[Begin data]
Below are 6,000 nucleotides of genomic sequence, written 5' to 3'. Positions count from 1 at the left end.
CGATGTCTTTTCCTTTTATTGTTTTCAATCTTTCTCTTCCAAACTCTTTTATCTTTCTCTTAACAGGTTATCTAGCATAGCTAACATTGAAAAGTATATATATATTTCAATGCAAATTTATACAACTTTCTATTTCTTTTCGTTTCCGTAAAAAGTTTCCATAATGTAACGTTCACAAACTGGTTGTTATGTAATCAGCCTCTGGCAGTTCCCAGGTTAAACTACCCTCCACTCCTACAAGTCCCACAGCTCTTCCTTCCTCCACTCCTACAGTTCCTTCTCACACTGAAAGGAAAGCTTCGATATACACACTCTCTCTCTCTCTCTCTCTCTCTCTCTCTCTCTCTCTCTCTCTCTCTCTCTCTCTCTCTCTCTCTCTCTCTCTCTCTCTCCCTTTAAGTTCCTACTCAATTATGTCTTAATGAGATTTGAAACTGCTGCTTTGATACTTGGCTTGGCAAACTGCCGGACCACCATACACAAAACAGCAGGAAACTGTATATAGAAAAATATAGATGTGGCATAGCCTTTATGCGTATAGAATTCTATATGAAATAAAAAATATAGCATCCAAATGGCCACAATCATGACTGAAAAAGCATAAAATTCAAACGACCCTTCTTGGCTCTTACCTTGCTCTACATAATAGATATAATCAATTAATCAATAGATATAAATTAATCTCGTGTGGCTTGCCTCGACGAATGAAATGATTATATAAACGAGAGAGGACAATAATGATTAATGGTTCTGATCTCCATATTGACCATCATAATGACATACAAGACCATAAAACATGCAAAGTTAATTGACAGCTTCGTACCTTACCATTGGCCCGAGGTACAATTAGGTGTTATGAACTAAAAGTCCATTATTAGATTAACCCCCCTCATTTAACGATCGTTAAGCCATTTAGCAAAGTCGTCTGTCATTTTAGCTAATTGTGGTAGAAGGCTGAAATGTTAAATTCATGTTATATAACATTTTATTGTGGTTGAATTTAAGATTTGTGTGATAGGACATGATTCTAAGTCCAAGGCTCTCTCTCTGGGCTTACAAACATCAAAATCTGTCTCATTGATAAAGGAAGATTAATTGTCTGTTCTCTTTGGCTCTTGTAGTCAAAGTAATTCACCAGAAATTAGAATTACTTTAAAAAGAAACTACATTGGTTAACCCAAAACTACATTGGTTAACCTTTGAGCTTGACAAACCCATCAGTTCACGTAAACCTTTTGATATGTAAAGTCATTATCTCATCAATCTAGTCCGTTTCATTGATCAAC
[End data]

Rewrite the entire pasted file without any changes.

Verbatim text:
Below are 6,000 nucleotides of genomic sequence, written 5' to 3'. Positions count from 1 at the left end.
CGATGTCTTTTCCTTTTATTGTTTTCAATCTTTCTCTTCCAAACTCTTTTATCTTTCTCTTAACAGGTTATCTAGCATAGCTAACATTGAAAAGTATATATATATTTCAATGCAAATTTATACAACTTTCTATTTCTTTTCGTTTCCGTAAAAAGTTTCCATAATGTAACGTTCACAAACTGGTTGTTATGTAATCAGCCTCTGGCAGTTCCCAGGTTAAACTACCCTCCACTCCTACAAGTCCCACAGCTCTTCCTTCCTCCACTCCTACAGTTCCTTCTCACACTGAAAGGAAAGCTTCGATATACACACTCTCTCTCTCTCTCTCTCTCTCTCTCTCTCTCTCTCTCTCTCTCTCTCTCTCTCTCTCTCTCTCTCTCTCTCTCTCTCTCCCTTTAAGTTCCTACTCAATTATGTCTTAATGAGATTTGAAACTGCTGCTTTGATACTTGGCTTGGCAAACTGCCGGACCACCATACACAAAACAGCAGGAAACTGTATATAGAAAAATATAGATGTGGCATAGCCTTTATGCGTATAGAATTCTATATGAAATAAAAAATATAGCATCCAAATGGCCACAATCATGACTGAAAAAGCATAAAATTCAAACGACCCTTCTTGGCTCTTACCTTGCTCTACATAATAGATATAATCAATTAATCAATAGATATAAATTAATCTCGTGTGGCTTGCCTCGACGAATGAAATGATTATATAAACGAGAGAGGACAATAATGATTAATGGTTCTGATCTCCATATTGACCATCATAATGACATACAAGACCATAAAACATGCAAAGTTAATTGACAGCTTCGTACCTTACCATTGGCCCGAGGTACAATTAGGTGTTATGAACTAAAAGTCCATTATTAGATTAACCCCCCTCATTTAACGATCGTTAAGCCATTTAGCAAAGTCGTCTGTCATTTTAGCTAATTGTGGTAGAAGGCTGAAATGTTAAATTCATGTTATATAACATTTTATTGTGGTTGAATTTAAGATTTGTGTGATAGGACATGATTCTAAGTCCAAGGCTCTCTCTCTGGGCTTACAAACATCAAAATCTGTCTCATTGATAAAGGAAGATTAATTGTCTGTTCTCTTTGGCTCTTGTAGTCAAAGTAATTCACCAGAAATTAGAATTACTTTAAAAAGAAACTACATTGGTTAACCCAAAACTACATTGGTTAACCTTTGAGCTTGACAAACCCATCAGTTCACGTAAACCTTTTGATATGTAAAGTCATTATCTCATCAATCTAGTCCGTTTCATTGATCAAC